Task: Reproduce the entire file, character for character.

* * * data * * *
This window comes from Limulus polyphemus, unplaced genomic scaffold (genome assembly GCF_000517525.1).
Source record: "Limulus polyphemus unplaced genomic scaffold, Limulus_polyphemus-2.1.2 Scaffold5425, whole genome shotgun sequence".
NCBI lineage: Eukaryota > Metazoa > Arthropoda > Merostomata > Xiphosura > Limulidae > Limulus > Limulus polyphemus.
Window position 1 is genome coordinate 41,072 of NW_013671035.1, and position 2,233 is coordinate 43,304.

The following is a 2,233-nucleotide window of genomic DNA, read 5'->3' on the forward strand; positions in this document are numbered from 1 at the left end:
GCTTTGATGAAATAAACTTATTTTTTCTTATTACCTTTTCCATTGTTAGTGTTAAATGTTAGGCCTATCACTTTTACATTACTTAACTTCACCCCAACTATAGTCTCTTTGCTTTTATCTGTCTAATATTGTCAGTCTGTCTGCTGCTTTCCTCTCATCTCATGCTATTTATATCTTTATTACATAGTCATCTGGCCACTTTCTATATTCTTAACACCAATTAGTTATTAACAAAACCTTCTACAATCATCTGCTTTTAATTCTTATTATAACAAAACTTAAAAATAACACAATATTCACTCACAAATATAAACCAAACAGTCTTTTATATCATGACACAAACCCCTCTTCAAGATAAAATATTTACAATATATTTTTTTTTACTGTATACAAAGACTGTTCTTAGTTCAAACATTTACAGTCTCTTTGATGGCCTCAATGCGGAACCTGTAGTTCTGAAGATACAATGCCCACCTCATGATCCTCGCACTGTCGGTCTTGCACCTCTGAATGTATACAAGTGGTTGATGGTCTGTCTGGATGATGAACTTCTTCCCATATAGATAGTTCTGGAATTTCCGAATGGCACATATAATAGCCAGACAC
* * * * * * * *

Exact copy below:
This window comes from Limulus polyphemus, unplaced genomic scaffold (genome assembly GCF_000517525.1).
Source record: "Limulus polyphemus unplaced genomic scaffold, Limulus_polyphemus-2.1.2 Scaffold5425, whole genome shotgun sequence".
NCBI lineage: Eukaryota > Metazoa > Arthropoda > Merostomata > Xiphosura > Limulidae > Limulus > Limulus polyphemus.
Window position 1 is genome coordinate 41,072 of NW_013671035.1, and position 2,233 is coordinate 43,304.

The following is a 2,233-nucleotide window of genomic DNA, read 5'->3' on the forward strand; positions in this document are numbered from 1 at the left end:
GCTTTGATGAAATAAACTTATTTTTTCTTATTACCTTTTCCATTGTTAGTGTTAAATGTTAGGCCTATCACTTTTACATTACTTAACTTCACCCCAACTATAGTCTCTTTGCTTTTATCTGTCTAATATTGTCAGTCTGTCTGCTGCTTTCCTCTCATCTCATGCTATTTATATCTTTATTACATAGTCATCTGGCCACTTTCTATATTCTTAACACCAATTAGTTATTAACAAAACCTTCTACAATCATCTGCTTTTAATTCTTATTATAACAAAACTTAAAAATAACACAATATTCACTCACAAATATAAACCAAACAGTCTTTTATATCATGACACAAACCCCTCTTCAAGATAAAATATTTACAATATATTTTTTTTTACTGTATACAAAGACTGTTCTTAGTTCAAACATTTACAGTCTCTTTGATGGCCTCAATGCGGAACCTGTAGTTCTGAAGATACAATGCCCACCTCATGATCCTCGCACTGTCGGTCTTGCACCTCTGAATGTATACAAGTGGTTGATGGTCTGTCTGGATGATGAACTTCTTCCCATATAGATAGTTCTGGAATTTCCGAATGGCACATATAATAGCCAGACAC